Monday 8 June 2020

Higgs Boson Joke

A story from January 2020, before the pandemic.

I work out on a regular basis. I'm not a nut about it, but I'm doing my best to remain as fit as possible as anyone can at the age of 67. Use it or lose it.

Unlike some, I rarely talk with anybody at the gym. Why? I'm there to work out not socialise. But I'm not unfriendly. I've gotten to know a number of people by name and interacting with them at the gym ofttimes consists of nothing more than shaking hands, giving a wave, or doing a fist bump. They seem to be as focused as me.

I'm at the gym the other day, in the middle of my workout. Gino always does a long session with an elliptical bike facing out the window, his back to the room. But at some point, when he dismounts, he gives me a wave as I'm involved in some machine.

This time, he ends his routine and walks over to me. "I've got a joke."


"The Higgs Boson walks into a Catholic church. Priest says, 'What are you doing here?' The Higgs Boson replies, 'You can't have mass without me.'"

We laughed, and I complimented him on his choice of joke. Not many people are into particle physics humour. And saying "particle physics" is a mouthful unto itself.

Since then, I've mulled over with a smile what transpired. Normally, when we interact with strangers or acquaintances, we tend to stick to topics of common interest, the weather, the headlines, or the latest cultural event, something in entertainment. If I walked down the street and randomly stopped a hundred people, how many would know what Higgs Boson is? It's an unusual subject. In order to "get" the humour, one has to know something. If you don't know anything about the topic, the humour doesn't make any sense. The humour isn't, well, funny.

my blog: Star Wars and all that jazz (à la Dave Brubeck) - 2019-05-11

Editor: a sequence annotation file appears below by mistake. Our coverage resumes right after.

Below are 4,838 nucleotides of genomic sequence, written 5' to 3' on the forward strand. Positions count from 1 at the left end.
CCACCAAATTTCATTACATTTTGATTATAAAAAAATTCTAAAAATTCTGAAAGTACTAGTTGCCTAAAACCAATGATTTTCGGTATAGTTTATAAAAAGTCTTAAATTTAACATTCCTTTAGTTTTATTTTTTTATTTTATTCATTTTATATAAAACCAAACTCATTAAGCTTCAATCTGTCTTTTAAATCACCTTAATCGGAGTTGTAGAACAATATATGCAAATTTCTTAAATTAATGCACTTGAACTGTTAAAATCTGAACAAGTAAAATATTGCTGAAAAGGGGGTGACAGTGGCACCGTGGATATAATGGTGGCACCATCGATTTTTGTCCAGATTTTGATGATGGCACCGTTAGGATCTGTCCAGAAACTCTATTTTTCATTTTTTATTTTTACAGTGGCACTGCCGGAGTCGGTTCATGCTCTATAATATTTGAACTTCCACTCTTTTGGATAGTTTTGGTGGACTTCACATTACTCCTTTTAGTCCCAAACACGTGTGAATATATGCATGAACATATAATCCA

Last year, I ran across this Internet meme about Star Wars, a riff on annual word play about May fourth, May The Force Be With You. I had never seen it before. It made me chuckle and so, I passed it around to family and friends. After getting a response of crickets, no response at all, it suddenly occurred to me, one had to have a certain level of knowledge to get the joke. Who's Dave Brubeck? What is the 1959 jazz hit Take Five? What is the 5/4 time signature in music? Without knowing these key pieces of information, the humour makes absolutely no sense. I made some inquiries and sure enough, I had picked the wrong audience for the material. I bombed.
Late-Night TV
I've noted that some, maybe much, of the humour of late-night talk shows involves current events and cultural references. I've never played the games Angry Birds or Candy Crush, but I know what they are and understand when a host makes mention of them. I've never listened to Justin Bieber, but I know who he is. I have a passing knowledge about the TPP, the Trans-Pacific Partnership, and can sort of understand if it's brought up in a newspaper article. In other words, a person doesn't have to be an expert to get certain jokes, but person has to know something about the subject.

I refer back to Dave Brubeck. A person can listen to music without knowing anything technical about music. What's a key signature? What's the difference between F𝄰 and G♭? (F sharp and G flat. That's not a mistake. That's a joke. It's the same note, the same black key on a piano.)

As you can see, the more knowledge one has, the more one can "get it". Not everybody gets F𝄰 and G♭, but many have had piano lessons at one time or another, so a fair number do chuckle.

I think back on Higgs Boson and still chuckle at Gino telling me that joke. It turns out he's been a career math teacher with a minor in physics. When I say math, he added he teaches university calculus, a course I just barely squeaked through. I'm afraid I do not understand that level of abstract thought. That means I won't be laughing too much at calculus-based humour, if there is such a thing.


Wikipedia: Higgs boson
The Higgs boson is an elementary particle in the Standard Model of particle physics, produced by the quantum excitation of the Higgs field, one of the fields in particle physics theory. It is named after physicist Peter Higgs, who in 1964, along with five other scientists, proposed the Higgs mechanism to explain why particles have mass. This mechanism implies the existence of the Higgs boson. The boson's existence was confirmed in 2012 by the ATLAS and CMS collaborations based on collisions in the LHC at CERN.
CNN - July 9, 2012
Higgs Boson humorists get mass following By Michael Schulder, CNN

Boing Boing - July 4, 2012
Gettin' Higgy With it: A Roundup of Higgs Boson Jokes on Twitter

Wikipedia: Geek Humor
Geek humor may refer to:
* Humor of or about geeks
* Computer humor
* Internet humor
* Mathematical joke

my blog: Press any key to continue - 2010-11-04
My story about somebody who couldn't find the "any" key.

my blog: What the @#$%^* do I know? - 2012-01-03
Not much, it turns out.


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